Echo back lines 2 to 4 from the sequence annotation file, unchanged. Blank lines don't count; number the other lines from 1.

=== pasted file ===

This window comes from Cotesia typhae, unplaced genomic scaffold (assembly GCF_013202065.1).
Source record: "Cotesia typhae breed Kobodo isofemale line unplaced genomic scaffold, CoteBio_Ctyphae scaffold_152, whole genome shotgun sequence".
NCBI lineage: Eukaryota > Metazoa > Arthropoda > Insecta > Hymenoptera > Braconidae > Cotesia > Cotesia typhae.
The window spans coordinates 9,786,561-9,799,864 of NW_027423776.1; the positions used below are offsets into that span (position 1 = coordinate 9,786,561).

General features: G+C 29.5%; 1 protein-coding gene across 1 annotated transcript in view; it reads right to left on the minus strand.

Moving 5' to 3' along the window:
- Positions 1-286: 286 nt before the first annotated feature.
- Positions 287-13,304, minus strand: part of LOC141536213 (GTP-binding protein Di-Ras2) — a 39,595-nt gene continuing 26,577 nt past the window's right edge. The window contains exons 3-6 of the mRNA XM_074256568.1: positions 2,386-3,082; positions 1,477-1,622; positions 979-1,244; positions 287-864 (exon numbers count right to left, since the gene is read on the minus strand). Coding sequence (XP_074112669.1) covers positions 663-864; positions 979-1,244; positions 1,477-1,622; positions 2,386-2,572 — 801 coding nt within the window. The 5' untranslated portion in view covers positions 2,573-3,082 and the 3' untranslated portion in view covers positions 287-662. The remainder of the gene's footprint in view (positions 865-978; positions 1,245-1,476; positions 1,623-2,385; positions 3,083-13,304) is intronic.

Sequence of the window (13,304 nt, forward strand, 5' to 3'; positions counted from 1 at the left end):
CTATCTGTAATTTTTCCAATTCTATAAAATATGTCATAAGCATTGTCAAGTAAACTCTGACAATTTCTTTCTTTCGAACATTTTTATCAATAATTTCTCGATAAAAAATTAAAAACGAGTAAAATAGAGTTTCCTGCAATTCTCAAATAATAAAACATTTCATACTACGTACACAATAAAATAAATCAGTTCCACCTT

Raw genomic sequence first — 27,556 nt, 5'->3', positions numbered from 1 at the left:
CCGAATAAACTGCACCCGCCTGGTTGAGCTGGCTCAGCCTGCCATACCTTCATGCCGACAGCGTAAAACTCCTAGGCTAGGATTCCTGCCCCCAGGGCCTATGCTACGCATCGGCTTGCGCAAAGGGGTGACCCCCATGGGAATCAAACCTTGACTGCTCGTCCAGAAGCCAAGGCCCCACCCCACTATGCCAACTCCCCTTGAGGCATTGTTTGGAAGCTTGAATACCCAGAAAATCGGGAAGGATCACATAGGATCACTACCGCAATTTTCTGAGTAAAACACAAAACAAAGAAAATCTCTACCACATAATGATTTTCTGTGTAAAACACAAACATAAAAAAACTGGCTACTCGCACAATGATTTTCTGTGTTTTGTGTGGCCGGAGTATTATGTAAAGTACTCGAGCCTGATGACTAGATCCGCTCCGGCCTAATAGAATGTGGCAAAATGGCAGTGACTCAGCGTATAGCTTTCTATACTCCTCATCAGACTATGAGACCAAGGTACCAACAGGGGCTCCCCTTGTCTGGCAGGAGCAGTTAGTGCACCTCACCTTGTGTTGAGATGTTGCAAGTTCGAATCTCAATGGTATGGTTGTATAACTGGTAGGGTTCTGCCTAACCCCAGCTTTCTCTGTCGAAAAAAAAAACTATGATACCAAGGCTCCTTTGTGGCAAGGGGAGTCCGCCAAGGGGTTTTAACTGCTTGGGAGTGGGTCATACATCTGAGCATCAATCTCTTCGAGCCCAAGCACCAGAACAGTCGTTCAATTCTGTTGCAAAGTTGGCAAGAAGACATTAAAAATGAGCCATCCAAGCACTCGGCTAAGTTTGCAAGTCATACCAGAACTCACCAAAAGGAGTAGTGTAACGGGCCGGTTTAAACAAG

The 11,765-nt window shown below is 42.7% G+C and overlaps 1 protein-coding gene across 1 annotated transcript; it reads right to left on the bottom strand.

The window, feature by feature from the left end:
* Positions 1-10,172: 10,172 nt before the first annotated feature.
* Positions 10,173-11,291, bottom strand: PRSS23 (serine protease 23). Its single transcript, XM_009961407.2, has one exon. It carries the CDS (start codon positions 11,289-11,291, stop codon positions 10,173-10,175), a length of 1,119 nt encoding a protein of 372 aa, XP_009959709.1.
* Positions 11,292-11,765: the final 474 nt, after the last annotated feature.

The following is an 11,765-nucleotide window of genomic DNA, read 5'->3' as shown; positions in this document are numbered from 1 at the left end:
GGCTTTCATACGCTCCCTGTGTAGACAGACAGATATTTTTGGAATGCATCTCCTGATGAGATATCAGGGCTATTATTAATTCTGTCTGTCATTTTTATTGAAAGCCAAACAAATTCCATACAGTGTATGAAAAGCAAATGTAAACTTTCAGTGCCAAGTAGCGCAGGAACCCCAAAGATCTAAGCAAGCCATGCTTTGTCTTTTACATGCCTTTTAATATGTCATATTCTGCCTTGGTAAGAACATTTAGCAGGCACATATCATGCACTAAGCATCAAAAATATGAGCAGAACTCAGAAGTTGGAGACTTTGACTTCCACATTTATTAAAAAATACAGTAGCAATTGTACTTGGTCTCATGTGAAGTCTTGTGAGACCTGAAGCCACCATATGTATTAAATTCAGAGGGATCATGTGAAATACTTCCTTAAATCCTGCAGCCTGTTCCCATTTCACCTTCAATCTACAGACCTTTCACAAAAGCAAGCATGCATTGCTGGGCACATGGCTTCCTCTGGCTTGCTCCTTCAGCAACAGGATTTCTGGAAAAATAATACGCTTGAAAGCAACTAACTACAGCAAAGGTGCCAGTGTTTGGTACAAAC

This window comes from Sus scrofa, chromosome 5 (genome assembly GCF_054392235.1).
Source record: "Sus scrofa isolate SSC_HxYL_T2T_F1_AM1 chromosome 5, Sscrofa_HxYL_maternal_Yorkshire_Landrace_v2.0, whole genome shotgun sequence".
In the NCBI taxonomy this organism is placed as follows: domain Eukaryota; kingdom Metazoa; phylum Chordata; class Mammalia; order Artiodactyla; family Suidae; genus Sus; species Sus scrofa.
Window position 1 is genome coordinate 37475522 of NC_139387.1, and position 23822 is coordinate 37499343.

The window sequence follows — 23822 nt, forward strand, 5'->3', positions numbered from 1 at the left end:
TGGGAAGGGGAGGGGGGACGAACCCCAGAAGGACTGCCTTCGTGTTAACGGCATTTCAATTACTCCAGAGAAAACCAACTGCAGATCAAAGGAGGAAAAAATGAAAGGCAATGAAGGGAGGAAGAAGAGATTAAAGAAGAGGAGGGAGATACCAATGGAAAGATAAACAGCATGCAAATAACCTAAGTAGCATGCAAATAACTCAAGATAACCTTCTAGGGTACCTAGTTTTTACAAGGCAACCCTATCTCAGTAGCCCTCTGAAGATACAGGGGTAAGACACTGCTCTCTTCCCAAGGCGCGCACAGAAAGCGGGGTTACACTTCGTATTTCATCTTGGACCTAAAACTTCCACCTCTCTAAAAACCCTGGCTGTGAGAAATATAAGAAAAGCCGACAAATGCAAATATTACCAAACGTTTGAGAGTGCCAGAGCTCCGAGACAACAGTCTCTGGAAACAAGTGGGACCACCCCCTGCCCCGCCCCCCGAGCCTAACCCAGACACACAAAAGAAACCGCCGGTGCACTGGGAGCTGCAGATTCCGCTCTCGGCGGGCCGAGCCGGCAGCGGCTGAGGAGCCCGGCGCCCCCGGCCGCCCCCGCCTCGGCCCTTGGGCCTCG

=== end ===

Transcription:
Source record: "Cotesia typhae breed Kobodo isofemale line unplaced genomic scaffold, CoteBio_Ctyphae scaffold_152, whole genome shotgun sequence".
NCBI lineage: Eukaryota > Metazoa > Arthropoda > Insecta > Hymenoptera > Braconidae > Cotesia > Cotesia typhae.
The window spans coordinates 9,786,561-9,799,864 of NW_027423776.1; the positions used below are offsets into that span (position 1 = coordinate 9,786,561).